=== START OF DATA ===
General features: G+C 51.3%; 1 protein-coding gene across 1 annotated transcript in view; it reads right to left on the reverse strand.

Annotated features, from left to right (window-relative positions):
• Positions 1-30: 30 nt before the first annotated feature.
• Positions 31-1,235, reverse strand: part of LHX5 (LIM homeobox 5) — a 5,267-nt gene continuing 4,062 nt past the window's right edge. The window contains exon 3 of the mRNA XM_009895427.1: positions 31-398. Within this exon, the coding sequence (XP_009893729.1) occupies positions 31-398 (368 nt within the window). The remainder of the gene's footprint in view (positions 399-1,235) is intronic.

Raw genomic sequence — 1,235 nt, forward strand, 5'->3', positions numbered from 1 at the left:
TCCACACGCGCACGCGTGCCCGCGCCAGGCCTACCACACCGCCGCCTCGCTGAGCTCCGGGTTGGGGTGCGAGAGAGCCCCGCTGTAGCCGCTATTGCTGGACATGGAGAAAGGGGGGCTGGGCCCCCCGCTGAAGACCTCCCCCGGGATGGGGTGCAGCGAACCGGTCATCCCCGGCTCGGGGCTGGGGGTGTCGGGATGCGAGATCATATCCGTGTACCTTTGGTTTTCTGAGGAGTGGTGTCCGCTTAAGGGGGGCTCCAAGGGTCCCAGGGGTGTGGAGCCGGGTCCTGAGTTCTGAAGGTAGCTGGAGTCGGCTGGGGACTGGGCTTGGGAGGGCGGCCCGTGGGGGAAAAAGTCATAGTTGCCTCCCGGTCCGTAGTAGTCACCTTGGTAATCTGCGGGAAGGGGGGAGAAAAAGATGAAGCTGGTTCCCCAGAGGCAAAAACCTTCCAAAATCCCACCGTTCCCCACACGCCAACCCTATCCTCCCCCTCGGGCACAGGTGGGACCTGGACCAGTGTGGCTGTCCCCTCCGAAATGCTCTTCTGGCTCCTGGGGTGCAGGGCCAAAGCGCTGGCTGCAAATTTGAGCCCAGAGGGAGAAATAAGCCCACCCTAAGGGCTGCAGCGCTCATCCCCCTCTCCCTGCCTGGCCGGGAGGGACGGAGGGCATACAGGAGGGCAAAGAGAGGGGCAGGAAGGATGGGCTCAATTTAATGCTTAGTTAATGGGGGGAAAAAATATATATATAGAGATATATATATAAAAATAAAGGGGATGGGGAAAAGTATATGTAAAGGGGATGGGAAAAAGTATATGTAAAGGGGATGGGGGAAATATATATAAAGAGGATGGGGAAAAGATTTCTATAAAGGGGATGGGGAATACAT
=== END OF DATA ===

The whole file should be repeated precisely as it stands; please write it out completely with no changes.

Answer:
General features: G+C 51.3%; 1 protein-coding gene across 1 annotated transcript in view; it reads right to left on the reverse strand.

Annotated features, from left to right (window-relative positions):
• Positions 1-30: 30 nt before the first annotated feature.
• Positions 31-1,235, reverse strand: part of LHX5 (LIM homeobox 5) — a 5,267-nt gene continuing 4,062 nt past the window's right edge. The window contains exon 3 of the mRNA XM_009895427.1: positions 31-398. Within this exon, the coding sequence (XP_009893729.1) occupies positions 31-398 (368 nt within the window). The remainder of the gene's footprint in view (positions 399-1,235) is intronic.

Raw genomic sequence — 1,235 nt, forward strand, 5'->3', positions numbered from 1 at the left:
TCCACACGCGCACGCGTGCCCGCGCCAGGCCTACCACACCGCCGCCTCGCTGAGCTCCGGGTTGGGGTGCGAGAGAGCCCCGCTGTAGCCGCTATTGCTGGACATGGAGAAAGGGGGGCTGGGCCCCCCGCTGAAGACCTCCCCCGGGATGGGGTGCAGCGAACCGGTCATCCCCGGCTCGGGGCTGGGGGTGTCGGGATGCGAGATCATATCCGTGTACCTTTGGTTTTCTGAGGAGTGGTGTCCGCTTAAGGGGGGCTCCAAGGGTCCCAGGGGTGTGGAGCCGGGTCCTGAGTTCTGAAGGTAGCTGGAGTCGGCTGGGGACTGGGCTTGGGAGGGCGGCCCGTGGGGGAAAAAGTCATAGTTGCCTCCCGGTCCGTAGTAGTCACCTTGGTAATCTGCGGGAAGGGGGGAGAAAAAGATGAAGCTGGTTCCCCAGAGGCAAAAACCTTCCAAAATCCCACCGTTCCCCACACGCCAACCCTATCCTCCCCCTCGGGCACAGGTGGGACCTGGACCAGTGTGGCTGTCCCCTCCGAAATGCTCTTCTGGCTCCTGGGGTGCAGGGCCAAAGCGCTGGCTGCAAATTTGAGCCCAGAGGGAGAAATAAGCCCACCCTAAGGGCTGCAGCGCTCATCCCCCTCTCCCTGCCTGGCCGGGAGGGACGGAGGGCATACAGGAGGGCAAAGAGAGGGGCAGGAAGGATGGGCTCAATTTAATGCTTAGTTAATGGGGGGAAAAAATATATATATAGAGATATATATATAAAAATAAAGGGGATGGGGAAAAGTATATGTAAAGGGGATGGGAAAAAGTATATGTAAAGGGGATGGGGGAAATATATATAAAGAGGATGGGGAAAAGATTTCTATAAAGGGGATGGGGAATACAT